Materia Medica Malaysiana

June 8, 2007

Culling of birds begins

Filed under: Uncategorized — malaysianmedicine @ 10:48 am

Star: SUNGAI BULOH: All poultry and even birds within a one kilometre radius of the avian flu outbreak point in Kampung Paya Jaras Hilir here are being destroyed, said Datuk Mah Siew Keong.
The Deputy Agriculture and Agro-Based Industries Minister said the ministry was also conducting surveillance over a 10km radius from the point of origin to ascertain if other poultry had contracted the virus.
The source of the H5N1 virus, however, has not been established.
“As at noon yesterday, more than 2,000 poultry have been culled and we are positive that the remaining 4,000 poultry within the one kilometre radius will be destroyed in two days.
“We are not taking any chances. There are 120 staff members including policemen, Rela members and Veterinary Services Department officers working to finish the task soon,” said Mah when he visited the area yesterday.
Mah said the poultry identified outside the 1km radius would be tested for the virus and culled if they tested positive for the virus.
He said that the co-operation from villagers was vital and urged those who were hiding their poultry or prized birds to surrender them.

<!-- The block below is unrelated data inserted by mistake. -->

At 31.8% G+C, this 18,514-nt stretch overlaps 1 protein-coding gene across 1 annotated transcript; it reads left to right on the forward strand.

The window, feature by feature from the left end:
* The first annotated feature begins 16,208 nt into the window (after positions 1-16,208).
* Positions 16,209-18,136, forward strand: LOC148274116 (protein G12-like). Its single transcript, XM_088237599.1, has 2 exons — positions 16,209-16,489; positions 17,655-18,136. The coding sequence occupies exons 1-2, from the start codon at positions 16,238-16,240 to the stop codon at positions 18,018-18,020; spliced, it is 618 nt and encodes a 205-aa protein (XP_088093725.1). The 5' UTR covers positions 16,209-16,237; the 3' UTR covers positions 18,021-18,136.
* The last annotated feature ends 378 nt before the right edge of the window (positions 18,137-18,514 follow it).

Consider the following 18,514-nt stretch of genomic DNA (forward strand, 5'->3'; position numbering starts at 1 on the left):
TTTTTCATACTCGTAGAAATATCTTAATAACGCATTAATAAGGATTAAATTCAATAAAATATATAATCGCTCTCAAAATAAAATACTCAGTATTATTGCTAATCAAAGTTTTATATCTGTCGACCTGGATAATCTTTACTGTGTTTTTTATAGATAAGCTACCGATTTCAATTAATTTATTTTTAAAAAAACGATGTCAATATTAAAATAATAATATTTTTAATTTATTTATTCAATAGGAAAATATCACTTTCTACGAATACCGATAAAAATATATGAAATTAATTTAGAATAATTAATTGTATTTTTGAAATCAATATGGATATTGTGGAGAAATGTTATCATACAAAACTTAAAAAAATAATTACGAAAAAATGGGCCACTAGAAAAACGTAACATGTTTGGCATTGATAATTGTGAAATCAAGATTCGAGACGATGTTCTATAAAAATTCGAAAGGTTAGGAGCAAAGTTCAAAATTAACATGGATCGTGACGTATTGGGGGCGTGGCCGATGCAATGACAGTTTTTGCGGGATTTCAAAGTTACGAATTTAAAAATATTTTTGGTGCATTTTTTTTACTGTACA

“This has been confirmed as an isolated case and the situation is under control but we still need to be absolutely sure we’re not overlooking anything,” he said, adding that these people could be fined.
Mah also gave an assurance that due compensation would be given for their losses. He said booths would be set up for villagers to claim their losses on the spot.
Compensation would range from 20 sen to RM10. Among the compensation rates are 20 sen for each chicken egg destroyed, RM9.50 for each chicken and RM10 for each duck and goose.
In Banting, suppliers and dealers of broiler chicken and eggs had been told to not “make use” of the detection of the H5N1 virus as an excuse to increase prices.
Selangor Mentri Besar Datuk Seri Dr Mohamad Khir Toyo said the birds affected by this were mainly those reared on a small scale by villagers and no major farms had been affected.
“The supply of chicken and eggs in the state is not affected by the virus so I hope suppliers and dealers will not take advantage of the situation and increase prices to make quick gains,” he told reporters after attending the People Complaints Inventory.

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